To get a sense of this, to the right there are two versions of a sample (nonsense) circuit consisting of NOR gates, one with refd's and pin numbers, and one without.  In the right-hand version, we know, for example, that pin U1A-J is connected to pins U1B-F, U2A-F, and U2B-F.  In the left-hand version we know that the output from one NOR gate is connected to some input or other on each of the other NOR gates.  Imagine trying to repair or discuss the left-hand version!

As far as the operation of the circuit is concerned, of course, it makes no difference at all whether or not those refd's or pin numbers are there, because all of the NOR gates are interchangeable and all of the inputs to them are interchangeable, so the OUTPUT we get from any given INPUT is still exactly the same.

In the same way, you personally may not care one way or the other which specific NOR gate is used for any given purpose in the AGC circuitry, nor may you care which input pin is which on those NOR gates.  If that's so, you don't need to read any further ... just go back to looking at the schematics presented above on this page and enjoy!

But the truth is that the original AGC developers did care which NOR gate was which and what pin number was what ... it's just that for some reason they didn't find it convenient to put that information directly into some of the schematic diagrams for AGC p/n 2003100, and hence they chose to provide it through some other mechanism.  That mechanism is the so-called "signal wiring diagram", and each of the schematic drawings in the AGC 2003100 containing NOR gates had an associated signal wiring diagram.  Below, there's a "typical" (actually, slightly more legible than usual) portion of a signal wiring diagram:

You may be forgiven for thinking that this makes the situation even more confusing to deal with, particularly since you are quite correct about it, but it helps if you know how to read it!  When you know how to read it, it tells you which NOR-gates are paired into which in the dual NOR-gate IC's, which of the pair is the "A" member of the duet and which is the "B" member, and which pin numbers the signals are hooked up to.

It doesn't tell you exactly how to specify the refd's of the dual-NOR IC's, but we know from other versions of the AGC roughly how they did that, so we'll talk about that later.

The first thing to notice is that one side of the diagram is marked as LEFT and the other as RIGHT.  In this drawing, LEFT is at the bottom and RIGHT is at the top, but in other drawings that's reversed, so try to think only of LEFT and RIGHT instead of bottom and top.

Next, notice the little numbers written along the LEFT or bottom edge (39155, 39145, 39149, ...) and RIGHT or top edge (39156, 19151, 39152, ...).  Those numbers are actually written on the NOR gates in the schematics, in lieu of refd's, and each individual NOR gate is identified uniquely by these numbers.  These are called "gate numbers".  So, a pair of such gate numbers could uniquely specify a dual-NOR gate.  The RIGHT numbers are the "A" NOR gates, and the numbers opposite them on the LEFT are the associated "B" NOR gates within the same dual NOR IC.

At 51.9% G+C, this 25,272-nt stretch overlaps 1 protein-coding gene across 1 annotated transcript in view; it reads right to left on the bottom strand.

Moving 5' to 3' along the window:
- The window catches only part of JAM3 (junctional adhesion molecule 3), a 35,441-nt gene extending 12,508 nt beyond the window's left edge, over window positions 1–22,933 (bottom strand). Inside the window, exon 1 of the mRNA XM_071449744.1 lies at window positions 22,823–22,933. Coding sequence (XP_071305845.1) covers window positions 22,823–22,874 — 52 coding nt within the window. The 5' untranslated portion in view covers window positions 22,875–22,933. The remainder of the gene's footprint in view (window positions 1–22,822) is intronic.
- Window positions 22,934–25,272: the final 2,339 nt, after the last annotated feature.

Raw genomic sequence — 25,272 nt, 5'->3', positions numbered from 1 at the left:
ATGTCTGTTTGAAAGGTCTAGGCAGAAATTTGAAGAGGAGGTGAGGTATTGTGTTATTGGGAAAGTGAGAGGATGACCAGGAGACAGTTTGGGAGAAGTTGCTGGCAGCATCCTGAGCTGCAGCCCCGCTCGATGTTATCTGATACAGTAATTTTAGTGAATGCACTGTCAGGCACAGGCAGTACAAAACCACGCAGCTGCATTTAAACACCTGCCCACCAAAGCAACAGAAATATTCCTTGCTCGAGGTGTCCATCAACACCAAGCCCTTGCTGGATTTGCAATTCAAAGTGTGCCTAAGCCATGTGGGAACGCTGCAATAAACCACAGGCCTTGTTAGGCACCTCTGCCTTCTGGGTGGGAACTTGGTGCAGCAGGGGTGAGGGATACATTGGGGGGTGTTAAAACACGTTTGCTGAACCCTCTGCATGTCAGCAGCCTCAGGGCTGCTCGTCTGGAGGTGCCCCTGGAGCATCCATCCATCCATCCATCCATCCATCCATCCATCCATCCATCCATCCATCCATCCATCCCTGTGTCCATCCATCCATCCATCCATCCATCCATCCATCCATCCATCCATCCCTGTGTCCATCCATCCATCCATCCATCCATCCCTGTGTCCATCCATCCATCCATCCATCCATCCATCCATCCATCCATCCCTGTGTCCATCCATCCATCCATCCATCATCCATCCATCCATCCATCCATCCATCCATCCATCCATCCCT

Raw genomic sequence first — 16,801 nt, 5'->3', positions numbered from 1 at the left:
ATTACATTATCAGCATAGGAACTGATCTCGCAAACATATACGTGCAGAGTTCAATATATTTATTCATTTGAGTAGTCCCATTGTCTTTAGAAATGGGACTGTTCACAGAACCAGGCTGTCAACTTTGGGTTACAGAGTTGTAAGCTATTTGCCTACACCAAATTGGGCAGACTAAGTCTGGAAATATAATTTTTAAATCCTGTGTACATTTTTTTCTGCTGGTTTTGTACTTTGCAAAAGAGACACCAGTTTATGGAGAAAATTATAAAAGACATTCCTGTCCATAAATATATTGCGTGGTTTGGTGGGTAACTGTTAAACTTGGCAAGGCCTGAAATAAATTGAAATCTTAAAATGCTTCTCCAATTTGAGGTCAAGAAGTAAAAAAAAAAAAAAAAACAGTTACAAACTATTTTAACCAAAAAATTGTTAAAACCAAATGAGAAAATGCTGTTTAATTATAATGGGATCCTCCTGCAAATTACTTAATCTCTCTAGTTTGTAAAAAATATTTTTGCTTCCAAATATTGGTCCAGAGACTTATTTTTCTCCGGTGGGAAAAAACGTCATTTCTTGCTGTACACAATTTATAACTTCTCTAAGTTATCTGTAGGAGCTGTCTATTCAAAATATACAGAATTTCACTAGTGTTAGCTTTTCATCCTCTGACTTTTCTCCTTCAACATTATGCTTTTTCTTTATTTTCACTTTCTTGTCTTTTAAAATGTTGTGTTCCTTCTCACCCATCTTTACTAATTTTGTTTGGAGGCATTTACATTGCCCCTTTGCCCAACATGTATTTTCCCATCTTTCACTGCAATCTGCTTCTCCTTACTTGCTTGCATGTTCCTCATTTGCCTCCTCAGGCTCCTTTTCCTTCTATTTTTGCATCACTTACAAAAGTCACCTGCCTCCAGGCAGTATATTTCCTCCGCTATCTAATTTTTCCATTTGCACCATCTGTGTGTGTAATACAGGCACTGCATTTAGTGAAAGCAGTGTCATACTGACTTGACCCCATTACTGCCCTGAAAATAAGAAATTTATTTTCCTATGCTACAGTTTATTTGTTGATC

Before talking about the other stuff written on the diagram, let's talk a little more about the dual-NOR ICs.  The AGC's were 10-pin rectangular packages, with the pins on them variously labeled either numerically or alphabetically, depending on the purpose of the discussion.  We might draw it like so, with the "A" NOR gate on the left and the "B" NOR gate on the right:

Ignore the fact that the NOR gates now look like little rocket ships; that may or may not be significant.  Rather, the important things to note are that there are VCC and GND inputs to power the device, that the "A" gate has pins 1-4 (or J, A, B, C), and that the "B" gate has pins 6-9 (or D, E, F, K).

If you look along the bottom (LEFT) edge of the signal wiring diagram, you'll see a repeating pattern (from left to right) consisting of

  1. a small square
  2. an even smaller circle
  3. empty position
  4. empty position
  5. empty position
  6. an oval with a number inside
Similarly, along the top (RIGHT) edge of the signal wiring diagram, you'll see a similar but slightly less regular pattern of 6 positions:
  1. small circle
  2. empty position
  3. empty position
  4. empty position
  5. position with several possible markings
  6. position with several possible markings
What those represent in terms of the dual-NOR IC are:
    1. pin 10 (VCC)
    2. pin 9 (K), the output
    3. pin 8 (F), an input
    4. pin 7 (E), an input
    5. pin 6 (D), an input
    6. a position unrelated to the dual-NOR
    1. pin 1 (J), output
    2. pin 2 (A), an input
    3. pin 3 (B), an input
    4. pin 4 (C), an input
    5. a position unrelated to the dual-NOR
    6. a position unrelated to the dual-NOR
You'll note that for both LEFT and RIGHT, the sixth position has nothing to do with the NOR gates, in some signal-wiring diagrams you'll find that what we're calling position 6 here actually appears at position 1 and the other positions are simply displaced downward by 1.  That won't affect our discussion at all, and in fact you might not even notice it if it hadn't been pointed out to you, so we'll just ignore that nicety.  We'll get to what those non-NOR things are later, but the point to understand right now is that 9 of each dual-NOR's 10 pins appear in a regular manner along these edges, and are easily associated with their gate numbers.  (Pin 5, GND, isn't explicitly shown on the diagram, and we won't worry ourselves about it.)